Statement by Mr. Toufiq Islam Shatil, Deputy Permanent Representative of Bangladesh to the United Nations in New York at the general debate of the 22nd Session of Assembly of States Parties of the International Criminal Court, New York, 07 December 2023

Madam President,

At the outset, I wish to congratulate you for your able leadership of this session of the Assembly of the States Parties. We would also like to register our deep appreciations to the Office of the Prosecutor and the Registry for their dedicated service to the Court.

We take this opportunity to also warmly congratulate the newly elected judges of the Court, the new President of the Assembly and the Bureau members; and assure them of our full cooperation and support in discharging their responsibilities.

Madam President

As a victim of genocide, war crimes and crime against humanity itself, Bangladesh remains deeply committed to the principles and purposes of the Rome Statute. We believe that the International Criminal Court has the potential to advance the global commitment to end impunity, and prevent occurrence of the most serious crimes under international law.

We join others in reiterating our strong support for the integrity and independence of the Court, and condemn any external attacks, interference and politicization that might impede the efforts of the Court to fulfil its mandate.

Madam President,

Allow me to share a few specific points:

First:   We believe the credibility of the Court lies primarily in its ability to serve the victims, particularly those who are the most vulnerable and the least heard. In this regard, we wish to refer to the situation of Rohingya Muslims of Myanmar, who are considered as one of the most persecuted communities in the world. Bangladesh is currently hosting over a million Rohingya Muslims who were forcibly displaced from their homes in Myanmar.

We thank the Office of Prosecutor for its ongoing investigations on this question, to which our government is extending full cooperation. We hope to see early completion of the investigation, which is critical for ending the longstanding culture of impunity in Myanmar and supporting the right of the Rohingyas to seek safe, voluntary, and dignified return to their homeland.

Second:  As a criminal court, ICC’s services are meant to deter the perpetrators from continuing or re-committing the crimes under its jurisdiction. It is therefore critically important that ICC remains objective in its attention to the protracted or longstanding situations.  We are deeply concerned by the failure of the ICC to make any progress in the investigation in Palestine situation, which has only emboldened the State of Israel to continue its atrocities unabated in the Occupied Palestinian Territory.

In the context of the ongoing Israeli aggression and atrocities in Gaza, Bangladesh, along with four other countries, has made a referral to the ICC seeking investigation by the Office of the Prosecutor about possible commission of genocide, war crimes and crimes against humanity in the OPT. We call upon the Prosecutor’s office to prioritize this investigation, with the view to preventing continuation of Israel’s genocidal actions in Gaza.


Third: The mandate and responsibility of ICC to punish the most serious crimes can be better materialized by effective use of its complementarity principle. Bangladesh has already benefited from this principle as it took up the mammoth task of trying individuals responsible for genocide, crimes against humanity and other serious international crimes committed during its 1971 war of liberation. The trial, despite many challenges, has succeeded to set a good example of prosecuting international crimes through national courts.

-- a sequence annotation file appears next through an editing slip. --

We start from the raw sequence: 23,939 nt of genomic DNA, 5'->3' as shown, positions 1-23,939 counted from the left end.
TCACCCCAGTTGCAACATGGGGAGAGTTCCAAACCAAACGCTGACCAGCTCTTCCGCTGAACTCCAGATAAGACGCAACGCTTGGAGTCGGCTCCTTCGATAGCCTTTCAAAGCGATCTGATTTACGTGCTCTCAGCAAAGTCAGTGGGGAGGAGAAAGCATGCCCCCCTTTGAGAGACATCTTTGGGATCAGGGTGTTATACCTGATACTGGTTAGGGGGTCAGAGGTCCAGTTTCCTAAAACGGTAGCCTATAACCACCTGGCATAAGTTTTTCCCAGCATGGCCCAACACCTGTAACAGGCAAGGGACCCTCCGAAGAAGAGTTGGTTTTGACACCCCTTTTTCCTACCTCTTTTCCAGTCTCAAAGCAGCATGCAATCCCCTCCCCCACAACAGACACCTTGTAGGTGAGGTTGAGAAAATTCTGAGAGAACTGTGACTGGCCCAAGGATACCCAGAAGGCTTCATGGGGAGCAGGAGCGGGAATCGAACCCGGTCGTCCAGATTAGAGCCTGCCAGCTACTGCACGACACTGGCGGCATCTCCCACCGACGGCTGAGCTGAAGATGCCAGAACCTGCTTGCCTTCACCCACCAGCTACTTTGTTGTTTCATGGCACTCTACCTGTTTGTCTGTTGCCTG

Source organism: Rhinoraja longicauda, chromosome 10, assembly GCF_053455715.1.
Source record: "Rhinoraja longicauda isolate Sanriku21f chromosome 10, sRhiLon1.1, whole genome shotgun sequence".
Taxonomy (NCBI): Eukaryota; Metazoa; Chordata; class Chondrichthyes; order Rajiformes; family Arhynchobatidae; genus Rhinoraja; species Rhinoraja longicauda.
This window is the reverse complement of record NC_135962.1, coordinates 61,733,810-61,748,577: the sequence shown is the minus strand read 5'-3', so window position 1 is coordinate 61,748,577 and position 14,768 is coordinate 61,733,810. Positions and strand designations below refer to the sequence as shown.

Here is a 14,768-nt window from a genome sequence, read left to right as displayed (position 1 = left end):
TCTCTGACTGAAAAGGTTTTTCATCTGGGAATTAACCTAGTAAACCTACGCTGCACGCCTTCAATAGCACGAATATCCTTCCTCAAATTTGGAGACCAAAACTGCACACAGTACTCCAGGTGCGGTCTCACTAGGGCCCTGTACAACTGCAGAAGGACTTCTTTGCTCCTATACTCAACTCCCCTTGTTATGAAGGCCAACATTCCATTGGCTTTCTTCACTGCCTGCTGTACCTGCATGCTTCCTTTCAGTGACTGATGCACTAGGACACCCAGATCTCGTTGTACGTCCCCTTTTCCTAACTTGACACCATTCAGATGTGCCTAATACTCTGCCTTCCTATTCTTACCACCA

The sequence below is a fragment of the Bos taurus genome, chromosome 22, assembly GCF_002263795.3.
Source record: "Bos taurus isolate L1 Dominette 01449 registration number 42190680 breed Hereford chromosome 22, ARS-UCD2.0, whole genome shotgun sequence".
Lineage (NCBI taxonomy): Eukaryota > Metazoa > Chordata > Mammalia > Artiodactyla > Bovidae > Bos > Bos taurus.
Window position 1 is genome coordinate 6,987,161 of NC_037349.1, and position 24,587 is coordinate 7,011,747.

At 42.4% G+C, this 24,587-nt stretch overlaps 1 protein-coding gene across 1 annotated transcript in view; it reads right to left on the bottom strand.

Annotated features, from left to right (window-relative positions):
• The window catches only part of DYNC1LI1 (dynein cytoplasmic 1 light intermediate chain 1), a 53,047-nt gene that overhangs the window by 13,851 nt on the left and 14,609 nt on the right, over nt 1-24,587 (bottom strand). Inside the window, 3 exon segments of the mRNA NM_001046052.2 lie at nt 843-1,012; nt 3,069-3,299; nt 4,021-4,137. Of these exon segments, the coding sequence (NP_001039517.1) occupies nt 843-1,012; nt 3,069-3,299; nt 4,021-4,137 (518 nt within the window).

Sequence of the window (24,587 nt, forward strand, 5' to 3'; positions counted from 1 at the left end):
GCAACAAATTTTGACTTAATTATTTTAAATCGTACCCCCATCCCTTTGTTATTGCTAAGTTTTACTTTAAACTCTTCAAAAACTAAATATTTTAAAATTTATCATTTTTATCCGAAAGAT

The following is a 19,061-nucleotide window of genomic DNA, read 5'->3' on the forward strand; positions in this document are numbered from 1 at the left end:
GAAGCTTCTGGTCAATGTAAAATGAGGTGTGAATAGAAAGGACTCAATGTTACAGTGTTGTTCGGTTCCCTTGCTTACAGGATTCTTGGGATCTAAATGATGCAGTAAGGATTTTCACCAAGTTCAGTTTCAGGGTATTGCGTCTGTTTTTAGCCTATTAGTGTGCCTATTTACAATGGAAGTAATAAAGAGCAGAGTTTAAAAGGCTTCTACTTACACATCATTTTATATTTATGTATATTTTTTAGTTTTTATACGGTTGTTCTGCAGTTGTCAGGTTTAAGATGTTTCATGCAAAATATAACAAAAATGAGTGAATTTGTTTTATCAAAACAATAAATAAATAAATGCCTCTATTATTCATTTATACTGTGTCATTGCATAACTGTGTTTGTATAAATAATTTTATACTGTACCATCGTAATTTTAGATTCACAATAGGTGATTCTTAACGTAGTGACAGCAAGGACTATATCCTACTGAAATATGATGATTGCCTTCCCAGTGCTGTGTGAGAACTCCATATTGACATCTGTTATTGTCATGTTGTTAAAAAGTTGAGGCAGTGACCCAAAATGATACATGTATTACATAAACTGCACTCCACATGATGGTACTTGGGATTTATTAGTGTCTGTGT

Bangladesh calls for enhanced institutional arrangements for disseminating ICC’s norms and practices with interested national jurisdictions for further strengthening complementarity, bearing in mind the varied contexts of national jurisdictions. In addition to that we also emphasize the importance of expanding ICC’s technical cooperation capacity, particularly in the field of victim and witness protection.

Fourth:  As a state party to the ICC, we wish to see an effective governance system in the Court that maintains the principles and practices of a member-state driven intergovernmental organization. In this regard, we welcome the review activities undertaken by the ASP and the Court and call for further efforts in this regard. We are particularly keen to see the Court to uphold geographical representation and gender balance in its structure and urge for all possible efforts towards addressing the gaps in equitable geographical representation.

Finally, as we observe the 25th anniversary of the Court, we cannot overemphasize the importance of promoting universality of the Rome Statue. We welcome the decision of Armenia to join ICC as a new member. However, we cannot be complacent as almost one-third of the UN’s membership is yet to join the Court, including countries with global clout. As states parties, we have a responsibility to encourage other States to join the Rome Statute. At the same time, the ICC must also demonstrate through its actions, that it is capable of delivering justice to the victims and holding the perpetrators accountable, no matter who they are.

To conclude Madam President, I reiterate my country’s firm and unequivocal support to the ICC and our commitment to work with fellow States Parties in building a world, that is just, equal and free from impunity.

I thank you.